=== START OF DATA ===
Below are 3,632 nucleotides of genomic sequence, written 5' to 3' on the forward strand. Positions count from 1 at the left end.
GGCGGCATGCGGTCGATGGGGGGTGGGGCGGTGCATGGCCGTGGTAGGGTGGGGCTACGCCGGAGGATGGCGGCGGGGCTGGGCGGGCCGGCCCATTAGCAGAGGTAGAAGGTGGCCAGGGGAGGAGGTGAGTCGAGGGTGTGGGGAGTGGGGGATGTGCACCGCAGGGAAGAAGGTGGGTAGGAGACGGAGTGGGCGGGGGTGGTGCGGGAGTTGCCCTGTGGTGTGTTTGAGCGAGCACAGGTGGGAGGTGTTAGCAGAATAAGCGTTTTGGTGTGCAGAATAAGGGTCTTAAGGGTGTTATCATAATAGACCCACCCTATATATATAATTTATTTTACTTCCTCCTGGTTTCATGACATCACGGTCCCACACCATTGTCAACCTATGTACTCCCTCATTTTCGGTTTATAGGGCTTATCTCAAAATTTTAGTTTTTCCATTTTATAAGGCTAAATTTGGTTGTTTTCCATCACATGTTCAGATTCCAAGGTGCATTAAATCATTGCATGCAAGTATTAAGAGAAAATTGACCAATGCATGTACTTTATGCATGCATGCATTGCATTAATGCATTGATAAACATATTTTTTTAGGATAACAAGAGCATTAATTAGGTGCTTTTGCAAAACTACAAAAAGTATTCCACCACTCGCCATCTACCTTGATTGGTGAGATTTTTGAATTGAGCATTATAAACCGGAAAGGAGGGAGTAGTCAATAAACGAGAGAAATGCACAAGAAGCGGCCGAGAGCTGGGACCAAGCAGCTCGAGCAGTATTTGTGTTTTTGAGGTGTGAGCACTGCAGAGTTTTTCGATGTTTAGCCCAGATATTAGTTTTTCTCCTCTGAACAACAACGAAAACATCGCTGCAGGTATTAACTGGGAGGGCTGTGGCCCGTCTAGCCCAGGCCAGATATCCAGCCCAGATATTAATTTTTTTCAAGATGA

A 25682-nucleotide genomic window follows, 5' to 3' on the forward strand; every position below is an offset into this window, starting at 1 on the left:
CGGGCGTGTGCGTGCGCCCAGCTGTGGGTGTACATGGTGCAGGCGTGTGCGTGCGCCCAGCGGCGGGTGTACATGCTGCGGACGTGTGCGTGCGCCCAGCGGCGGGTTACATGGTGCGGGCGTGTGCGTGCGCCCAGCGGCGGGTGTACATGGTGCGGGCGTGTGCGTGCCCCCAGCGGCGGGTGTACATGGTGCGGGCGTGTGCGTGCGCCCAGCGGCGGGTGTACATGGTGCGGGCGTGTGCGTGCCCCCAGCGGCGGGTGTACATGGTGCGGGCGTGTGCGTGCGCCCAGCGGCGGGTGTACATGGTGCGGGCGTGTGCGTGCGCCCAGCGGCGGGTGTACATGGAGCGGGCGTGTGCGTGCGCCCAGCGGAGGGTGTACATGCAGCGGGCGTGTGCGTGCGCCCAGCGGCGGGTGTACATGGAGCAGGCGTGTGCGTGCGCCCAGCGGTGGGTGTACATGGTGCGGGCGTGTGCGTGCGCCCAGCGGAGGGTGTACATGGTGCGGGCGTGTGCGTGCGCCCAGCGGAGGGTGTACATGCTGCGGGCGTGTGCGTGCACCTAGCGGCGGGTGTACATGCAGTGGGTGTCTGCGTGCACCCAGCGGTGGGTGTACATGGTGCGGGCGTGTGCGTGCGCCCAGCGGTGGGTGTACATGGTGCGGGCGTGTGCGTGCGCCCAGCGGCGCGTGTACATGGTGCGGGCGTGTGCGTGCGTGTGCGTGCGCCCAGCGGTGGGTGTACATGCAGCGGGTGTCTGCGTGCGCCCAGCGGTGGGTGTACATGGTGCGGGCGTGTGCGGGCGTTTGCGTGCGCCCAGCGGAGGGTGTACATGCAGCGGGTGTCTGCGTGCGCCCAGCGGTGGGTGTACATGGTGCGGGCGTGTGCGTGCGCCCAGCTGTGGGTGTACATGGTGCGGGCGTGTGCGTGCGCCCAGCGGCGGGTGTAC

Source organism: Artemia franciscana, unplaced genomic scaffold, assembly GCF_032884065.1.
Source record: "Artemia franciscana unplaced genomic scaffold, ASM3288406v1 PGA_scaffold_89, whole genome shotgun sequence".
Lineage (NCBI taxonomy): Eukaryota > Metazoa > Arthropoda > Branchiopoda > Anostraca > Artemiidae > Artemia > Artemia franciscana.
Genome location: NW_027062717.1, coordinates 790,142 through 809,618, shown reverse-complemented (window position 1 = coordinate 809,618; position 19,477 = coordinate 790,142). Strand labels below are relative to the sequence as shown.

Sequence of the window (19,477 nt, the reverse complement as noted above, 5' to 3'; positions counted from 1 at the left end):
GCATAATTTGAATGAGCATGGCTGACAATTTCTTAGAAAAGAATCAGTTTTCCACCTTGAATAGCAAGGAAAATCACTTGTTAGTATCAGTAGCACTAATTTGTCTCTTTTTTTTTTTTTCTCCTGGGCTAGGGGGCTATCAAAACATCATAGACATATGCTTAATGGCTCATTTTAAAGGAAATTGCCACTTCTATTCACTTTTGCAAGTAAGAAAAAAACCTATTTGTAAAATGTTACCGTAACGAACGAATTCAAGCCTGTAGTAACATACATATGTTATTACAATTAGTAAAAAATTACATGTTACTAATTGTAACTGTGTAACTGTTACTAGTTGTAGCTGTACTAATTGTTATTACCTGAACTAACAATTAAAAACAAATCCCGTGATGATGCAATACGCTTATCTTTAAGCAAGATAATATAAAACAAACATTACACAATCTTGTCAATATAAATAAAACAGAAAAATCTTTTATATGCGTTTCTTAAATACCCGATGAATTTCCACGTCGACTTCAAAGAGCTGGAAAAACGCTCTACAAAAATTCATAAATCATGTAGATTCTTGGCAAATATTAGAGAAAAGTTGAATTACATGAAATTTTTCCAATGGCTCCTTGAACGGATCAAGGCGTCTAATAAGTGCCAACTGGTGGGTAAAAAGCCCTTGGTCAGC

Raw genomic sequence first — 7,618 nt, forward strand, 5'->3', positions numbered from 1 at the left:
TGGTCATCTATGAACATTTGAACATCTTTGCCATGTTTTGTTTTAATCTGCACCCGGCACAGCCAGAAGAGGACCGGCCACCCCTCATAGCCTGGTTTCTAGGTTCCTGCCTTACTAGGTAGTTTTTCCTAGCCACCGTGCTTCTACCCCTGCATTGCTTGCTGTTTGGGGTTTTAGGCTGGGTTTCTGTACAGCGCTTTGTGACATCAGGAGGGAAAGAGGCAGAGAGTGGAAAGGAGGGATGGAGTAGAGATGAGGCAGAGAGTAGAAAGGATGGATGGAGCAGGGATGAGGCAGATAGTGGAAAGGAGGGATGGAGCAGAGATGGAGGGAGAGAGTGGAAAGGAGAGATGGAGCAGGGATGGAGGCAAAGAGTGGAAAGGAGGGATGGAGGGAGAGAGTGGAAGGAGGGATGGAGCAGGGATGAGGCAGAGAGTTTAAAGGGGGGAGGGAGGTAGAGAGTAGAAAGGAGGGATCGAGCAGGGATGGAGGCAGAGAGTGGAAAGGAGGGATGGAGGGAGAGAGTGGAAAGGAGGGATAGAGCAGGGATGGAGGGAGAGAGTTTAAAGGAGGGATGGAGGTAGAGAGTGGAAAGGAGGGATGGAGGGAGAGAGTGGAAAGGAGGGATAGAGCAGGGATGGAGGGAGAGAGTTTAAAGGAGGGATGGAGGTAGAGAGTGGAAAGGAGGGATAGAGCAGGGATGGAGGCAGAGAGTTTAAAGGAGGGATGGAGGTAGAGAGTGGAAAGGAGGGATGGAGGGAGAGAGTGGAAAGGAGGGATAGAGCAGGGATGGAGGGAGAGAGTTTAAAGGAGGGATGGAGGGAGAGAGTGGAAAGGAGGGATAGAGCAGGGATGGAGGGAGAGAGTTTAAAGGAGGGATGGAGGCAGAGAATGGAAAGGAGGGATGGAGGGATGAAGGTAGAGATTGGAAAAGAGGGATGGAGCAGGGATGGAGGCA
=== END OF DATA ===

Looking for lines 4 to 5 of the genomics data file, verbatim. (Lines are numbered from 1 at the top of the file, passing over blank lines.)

CGGGCGTGTGCGTGCGCCCAGCTGTGGGTGTACATGGTGCAGGCGTGTGCGTGCGCCCAGCGGCGGGTGTACATGCTGCGGACGTGTGCGTGCGCCCAGCGGCGGGTTACATGGTGCGGGCGTGTGCGTGCGCCCAGCGGCGGGTGTACATGGTGCGGGCGTGTGCGTGCCCCCAGCGGCGGGTGTACATGGTGCGGGCGTGTGCGTGCGCCCAGCGGCGGGTGTACATGGTGCGGGCGTGTGCGTGCCCCCAGCGGCGGGTGTACATGGTGCGGGCGTGTGCGTGCGCCCAGCGGCGGGTGTACATGGTGCGGGCGTGTGCGTGCGCCCAGCGGCGGGTGTACATGGAGCGGGCGTGTGCGTGCGCCCAGCGGAGGGTGTACATGCAGCGGGCGTGTGCGTGCGCCCAGCGGCGGGTGTACATGGAGCAGGCGTGTGCGTGCGCCCAGCGGTGGGTGTACATGGTGCGGGCGTGTGCGTGCGCCCAGCGGAGGGTGTACATGGTGCGGGCGTGTGCGTGCGCCCAGCGGAGGGTGTACATGCTGCGGGCGTGTGCGTGCACCTAGCGGCGGGTGTACATGCAGTGGGTGTCTGCGTGCACCCAGCGGTGGGTGTACATGGTGCGGGCGTGTGCGTGCGCCCAGCGGTGGGTGTACATGGTGCGGGCGTGTGCGTGCGCCCAGCGGCGCGTGTACATGGTGCGGGCGTGTGCGTGCGTGTGCGTGCGCCCAGCGGTGGGTGTACATGCAGCGGGTGTCTGCGTGCGCCCAGCGGTGGGTGTACATGGTGCGGGCGTGTGCGGGCGTTTGCGTGCGCCCAGCGGAGGGTGTACATGCAGCGGGTGTCTGCGTGCGCCCAGCGGTGGGTGTACATGGTGCGGGCGTGTGCGTGCGCCCAGCTGTGGGTGTACATGGTGCGGGCGTGTGCGTGCGCCCAGCGGCGGGTGTAC

Source organism: Artemia franciscana, unplaced genomic scaffold, assembly GCF_032884065.1.